A view backstage at Beverley Minster

Archive for the month “July, 2011”

We’re all going on a summer holiday

Beverley Minster virger Neil Pickford goes a-chuffing
I’m now going to share one of my private interests with you. It’s alright, it’s not shameful in any way although, it has to be admitted, some people will look on me with a mixture of pity and/or incomprehension.
People like me, who like the same things as me, have become a bit of a cliché for those weird people who don’t understand us and they give us strange titles: they call us ‘anoraks’ or ‘train-spotters’.
This is quite reasonable because a lot of people with my interests do actually wear anoraks when they go out to spot trains. However, that’s not a particularly accurate appellation in my case because: a) I don’t actually stand by railway lines and note the numbers of passing locomotives, and; b) I don’t have an anorak.
I’m not an extremist: I can’t shut my eyes and tell you what type of locomotive is approaching by the sound of its engine, I don’t pore through every ancient photograph counting the rivets in the boiler; I couldn’t tell you a Class 34 from a Class 43 without seeing the number on its side and I haven’t got a clue about relative tractive effort and tow-bar loadings. I never even wanted to be an engine-driver when I was a child.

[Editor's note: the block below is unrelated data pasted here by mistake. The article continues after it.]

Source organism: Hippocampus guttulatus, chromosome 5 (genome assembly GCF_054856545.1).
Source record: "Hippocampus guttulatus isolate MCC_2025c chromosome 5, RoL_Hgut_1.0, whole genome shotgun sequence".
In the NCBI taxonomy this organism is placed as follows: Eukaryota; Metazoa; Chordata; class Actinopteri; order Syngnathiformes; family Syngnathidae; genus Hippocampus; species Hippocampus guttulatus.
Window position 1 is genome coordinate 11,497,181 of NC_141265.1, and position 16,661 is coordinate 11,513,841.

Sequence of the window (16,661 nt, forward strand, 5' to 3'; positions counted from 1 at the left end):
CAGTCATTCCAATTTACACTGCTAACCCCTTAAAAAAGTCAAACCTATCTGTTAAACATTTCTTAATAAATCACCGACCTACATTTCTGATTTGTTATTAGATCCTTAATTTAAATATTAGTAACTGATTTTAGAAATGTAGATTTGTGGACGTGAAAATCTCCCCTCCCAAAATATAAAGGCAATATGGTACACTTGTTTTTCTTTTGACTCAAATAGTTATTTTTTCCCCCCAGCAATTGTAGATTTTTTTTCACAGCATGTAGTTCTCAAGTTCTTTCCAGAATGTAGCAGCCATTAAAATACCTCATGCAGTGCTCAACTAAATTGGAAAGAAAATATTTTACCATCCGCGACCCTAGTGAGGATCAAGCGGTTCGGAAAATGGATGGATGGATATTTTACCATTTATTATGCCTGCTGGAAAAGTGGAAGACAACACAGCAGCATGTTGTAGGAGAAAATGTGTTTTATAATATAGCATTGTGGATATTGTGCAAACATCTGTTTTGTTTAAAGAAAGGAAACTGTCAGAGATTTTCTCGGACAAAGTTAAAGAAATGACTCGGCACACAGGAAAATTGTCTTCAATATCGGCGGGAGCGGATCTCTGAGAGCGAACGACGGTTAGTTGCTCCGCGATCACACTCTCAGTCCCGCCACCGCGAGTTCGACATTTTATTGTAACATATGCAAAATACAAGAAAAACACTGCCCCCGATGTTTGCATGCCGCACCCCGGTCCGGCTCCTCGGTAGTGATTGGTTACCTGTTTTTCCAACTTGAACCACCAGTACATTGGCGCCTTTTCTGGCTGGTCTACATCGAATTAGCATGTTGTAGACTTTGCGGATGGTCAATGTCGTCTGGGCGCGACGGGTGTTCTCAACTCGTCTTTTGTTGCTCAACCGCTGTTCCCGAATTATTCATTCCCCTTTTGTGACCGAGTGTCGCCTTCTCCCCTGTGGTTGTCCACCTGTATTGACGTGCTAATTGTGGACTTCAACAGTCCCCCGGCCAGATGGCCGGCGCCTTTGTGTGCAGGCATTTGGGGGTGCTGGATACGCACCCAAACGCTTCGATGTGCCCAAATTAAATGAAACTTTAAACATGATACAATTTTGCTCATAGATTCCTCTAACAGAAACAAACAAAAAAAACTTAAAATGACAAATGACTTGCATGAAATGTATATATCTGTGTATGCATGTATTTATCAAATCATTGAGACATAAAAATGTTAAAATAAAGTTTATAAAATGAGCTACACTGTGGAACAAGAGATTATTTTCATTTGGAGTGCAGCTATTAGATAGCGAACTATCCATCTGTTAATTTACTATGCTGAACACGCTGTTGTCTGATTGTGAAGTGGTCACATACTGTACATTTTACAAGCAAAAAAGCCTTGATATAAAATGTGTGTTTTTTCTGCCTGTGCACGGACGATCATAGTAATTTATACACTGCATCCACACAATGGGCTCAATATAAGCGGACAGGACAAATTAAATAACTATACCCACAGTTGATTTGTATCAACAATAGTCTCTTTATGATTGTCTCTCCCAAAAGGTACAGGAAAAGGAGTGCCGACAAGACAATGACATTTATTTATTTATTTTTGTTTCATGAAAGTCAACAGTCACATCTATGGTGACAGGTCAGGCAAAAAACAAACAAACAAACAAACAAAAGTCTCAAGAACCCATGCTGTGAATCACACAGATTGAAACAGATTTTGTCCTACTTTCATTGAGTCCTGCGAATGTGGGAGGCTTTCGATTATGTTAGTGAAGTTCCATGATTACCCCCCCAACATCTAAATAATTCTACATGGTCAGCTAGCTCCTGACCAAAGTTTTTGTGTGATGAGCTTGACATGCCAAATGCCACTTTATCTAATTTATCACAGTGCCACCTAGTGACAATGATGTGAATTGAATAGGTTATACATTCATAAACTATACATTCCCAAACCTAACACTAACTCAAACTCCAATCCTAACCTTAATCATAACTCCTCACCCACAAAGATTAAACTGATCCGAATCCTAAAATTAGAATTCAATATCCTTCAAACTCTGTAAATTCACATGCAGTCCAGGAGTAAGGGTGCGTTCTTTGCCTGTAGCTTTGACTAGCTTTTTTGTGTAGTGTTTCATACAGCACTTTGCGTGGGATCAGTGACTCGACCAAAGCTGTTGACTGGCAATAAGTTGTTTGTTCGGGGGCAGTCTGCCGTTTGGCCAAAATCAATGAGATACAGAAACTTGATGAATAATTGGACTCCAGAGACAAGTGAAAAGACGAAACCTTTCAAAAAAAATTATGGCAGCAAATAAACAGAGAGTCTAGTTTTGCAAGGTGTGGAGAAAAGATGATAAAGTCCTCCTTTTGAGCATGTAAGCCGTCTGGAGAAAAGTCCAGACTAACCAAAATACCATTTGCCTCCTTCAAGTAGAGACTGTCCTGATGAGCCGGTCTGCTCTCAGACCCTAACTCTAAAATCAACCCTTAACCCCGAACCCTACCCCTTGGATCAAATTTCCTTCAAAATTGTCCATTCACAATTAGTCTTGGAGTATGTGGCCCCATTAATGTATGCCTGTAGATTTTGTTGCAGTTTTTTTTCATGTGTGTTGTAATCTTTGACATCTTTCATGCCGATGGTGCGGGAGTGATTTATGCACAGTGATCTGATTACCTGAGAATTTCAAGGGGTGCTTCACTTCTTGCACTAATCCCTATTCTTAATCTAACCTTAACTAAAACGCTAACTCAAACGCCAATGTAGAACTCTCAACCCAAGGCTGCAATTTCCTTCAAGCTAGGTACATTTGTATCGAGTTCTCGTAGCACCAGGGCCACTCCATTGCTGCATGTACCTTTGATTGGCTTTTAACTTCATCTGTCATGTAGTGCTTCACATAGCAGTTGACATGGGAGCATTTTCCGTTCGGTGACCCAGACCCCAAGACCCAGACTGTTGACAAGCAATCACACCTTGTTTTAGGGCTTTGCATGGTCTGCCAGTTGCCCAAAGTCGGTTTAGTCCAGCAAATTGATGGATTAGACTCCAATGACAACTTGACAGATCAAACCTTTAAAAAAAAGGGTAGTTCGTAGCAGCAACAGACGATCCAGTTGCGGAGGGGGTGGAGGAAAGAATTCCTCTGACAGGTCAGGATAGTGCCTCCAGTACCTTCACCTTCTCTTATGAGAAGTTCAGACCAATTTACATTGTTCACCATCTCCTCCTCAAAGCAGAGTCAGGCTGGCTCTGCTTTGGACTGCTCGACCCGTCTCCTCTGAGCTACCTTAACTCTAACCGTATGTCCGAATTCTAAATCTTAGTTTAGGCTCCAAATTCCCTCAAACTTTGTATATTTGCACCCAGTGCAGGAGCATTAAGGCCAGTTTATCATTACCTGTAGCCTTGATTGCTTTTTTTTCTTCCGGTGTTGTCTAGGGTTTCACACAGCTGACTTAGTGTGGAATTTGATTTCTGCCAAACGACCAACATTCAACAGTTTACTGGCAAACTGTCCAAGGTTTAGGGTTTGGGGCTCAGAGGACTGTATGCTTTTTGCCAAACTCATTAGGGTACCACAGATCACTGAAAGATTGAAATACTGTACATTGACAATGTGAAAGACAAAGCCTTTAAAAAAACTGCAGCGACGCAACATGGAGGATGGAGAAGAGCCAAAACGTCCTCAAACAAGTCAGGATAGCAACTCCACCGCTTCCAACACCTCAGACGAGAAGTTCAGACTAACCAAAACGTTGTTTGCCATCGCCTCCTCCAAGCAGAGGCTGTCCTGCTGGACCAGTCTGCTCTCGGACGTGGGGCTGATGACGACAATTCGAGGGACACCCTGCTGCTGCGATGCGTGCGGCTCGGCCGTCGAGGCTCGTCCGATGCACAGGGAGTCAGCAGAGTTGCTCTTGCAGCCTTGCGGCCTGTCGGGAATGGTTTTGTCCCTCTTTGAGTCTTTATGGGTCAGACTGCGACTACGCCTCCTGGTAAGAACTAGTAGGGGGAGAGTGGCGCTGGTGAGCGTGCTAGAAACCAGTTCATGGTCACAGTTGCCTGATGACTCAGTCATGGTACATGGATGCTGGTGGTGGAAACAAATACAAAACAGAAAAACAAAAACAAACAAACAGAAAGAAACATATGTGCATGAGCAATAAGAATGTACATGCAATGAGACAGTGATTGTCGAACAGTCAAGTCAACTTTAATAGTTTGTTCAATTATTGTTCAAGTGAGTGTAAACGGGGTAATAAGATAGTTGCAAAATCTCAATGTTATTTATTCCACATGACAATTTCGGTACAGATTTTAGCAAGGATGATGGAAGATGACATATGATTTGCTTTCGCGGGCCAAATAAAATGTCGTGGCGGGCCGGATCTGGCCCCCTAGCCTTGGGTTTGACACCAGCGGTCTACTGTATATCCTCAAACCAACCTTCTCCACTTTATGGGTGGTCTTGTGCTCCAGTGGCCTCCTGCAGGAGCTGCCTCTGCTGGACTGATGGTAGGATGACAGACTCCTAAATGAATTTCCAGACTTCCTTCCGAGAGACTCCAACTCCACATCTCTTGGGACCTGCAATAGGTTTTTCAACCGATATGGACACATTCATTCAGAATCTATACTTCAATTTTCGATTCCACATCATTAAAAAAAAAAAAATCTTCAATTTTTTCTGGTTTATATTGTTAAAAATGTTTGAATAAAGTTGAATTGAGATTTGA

I am, however, someone who loves railways – I have an OO-gauge model layout that, when the mood takes me, allows me to ‘play trains’, I do have a fair number of railway-related books on various shelves around the house (although many of them are quite dusty from being ignored over the last few years), and I enjoy visiting preserved railways to see the big beasts in action.
In fact I plan to do a fair bit of that this very summer, when I can tear myself away from Minster duties. In this part of the world we have two extremes – the North Yorkshire Moors Railway at Pickering that carries 350,000 passengers a year, and the Appleby Frodingham Railway which punts a dozen or so enthusiasts at a time around the Scunthorpe steelworks sidings – but there are dozens more to choose from all around Britain. I shall visit a few of them over the next few weeks – maybe even some in Wales.
While I do so I wouldn’t be surprised to bump into a few individuals who normally wear a dog-collar during the week. Keen observers of the human condition may have observed a high correlation between church officials and railway enthusiasts: indeed, in the Minster both the vicar and musical director share my interest in this area; and, by happy coincidence, 2011 looks like being a good year for us.